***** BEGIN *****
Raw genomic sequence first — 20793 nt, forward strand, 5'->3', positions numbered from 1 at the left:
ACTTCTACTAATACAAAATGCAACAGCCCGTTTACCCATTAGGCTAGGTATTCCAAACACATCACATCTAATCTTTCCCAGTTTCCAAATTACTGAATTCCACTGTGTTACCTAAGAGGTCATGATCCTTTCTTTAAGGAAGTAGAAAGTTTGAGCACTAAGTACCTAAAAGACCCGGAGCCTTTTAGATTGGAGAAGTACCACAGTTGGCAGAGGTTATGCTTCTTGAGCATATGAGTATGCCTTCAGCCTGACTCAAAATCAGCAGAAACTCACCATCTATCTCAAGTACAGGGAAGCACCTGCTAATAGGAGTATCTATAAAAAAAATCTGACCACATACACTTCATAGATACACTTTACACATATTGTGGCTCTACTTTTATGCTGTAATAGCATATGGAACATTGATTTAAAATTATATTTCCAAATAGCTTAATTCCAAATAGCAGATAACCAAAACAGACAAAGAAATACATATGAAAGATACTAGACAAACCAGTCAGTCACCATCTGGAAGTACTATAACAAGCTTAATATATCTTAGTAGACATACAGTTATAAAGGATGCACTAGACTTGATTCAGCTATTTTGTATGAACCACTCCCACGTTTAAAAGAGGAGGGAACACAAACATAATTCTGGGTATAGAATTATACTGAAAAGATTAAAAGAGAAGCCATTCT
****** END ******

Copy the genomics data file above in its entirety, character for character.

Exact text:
Raw genomic sequence first — 20793 nt, forward strand, 5'->3', positions numbered from 1 at the left:
ACTTCTACTAATACAAAATGCAACAGCCCGTTTACCCATTAGGCTAGGTATTCCAAACACATCACATCTAATCTTTCCCAGTTTCCAAATTACTGAATTCCACTGTGTTACCTAAGAGGTCATGATCCTTTCTTTAAGGAAGTAGAAAGTTTGAGCACTAAGTACCTAAAAGACCCGGAGCCTTTTAGATTGGAGAAGTACCACAGTTGGCAGAGGTTATGCTTCTTGAGCATATGAGTATGCCTTCAGCCTGACTCAAAATCAGCAGAAACTCACCATCTATCTCAAGTACAGGGAAGCACCTGCTAATAGGAGTATCTATAAAAAAAATCTGACCACATACACTTCATAGATACACTTTACACATATTGTGGCTCTACTTTTATGCTGTAATAGCATATGGAACATTGATTTAAAATTATATTTCCAAATAGCTTAATTCCAAATAGCAGATAACCAAAACAGACAAAGAAATACATATGAAAGATACTAGACAAACCAGTCAGTCACCATCTGGAAGTACTATAACAAGCTTAATATATCTTAGTAGACATACAGTTATAAAGGATGCACTAGACTTGATTCAGCTATTTTGTATGAACCACTCCCACGTTTAAAAGAGGAGGGAACACAAACATAATTCTGGGTATAGAATTATACTGAAAAGATTAAAAGAGAAGCCATTCT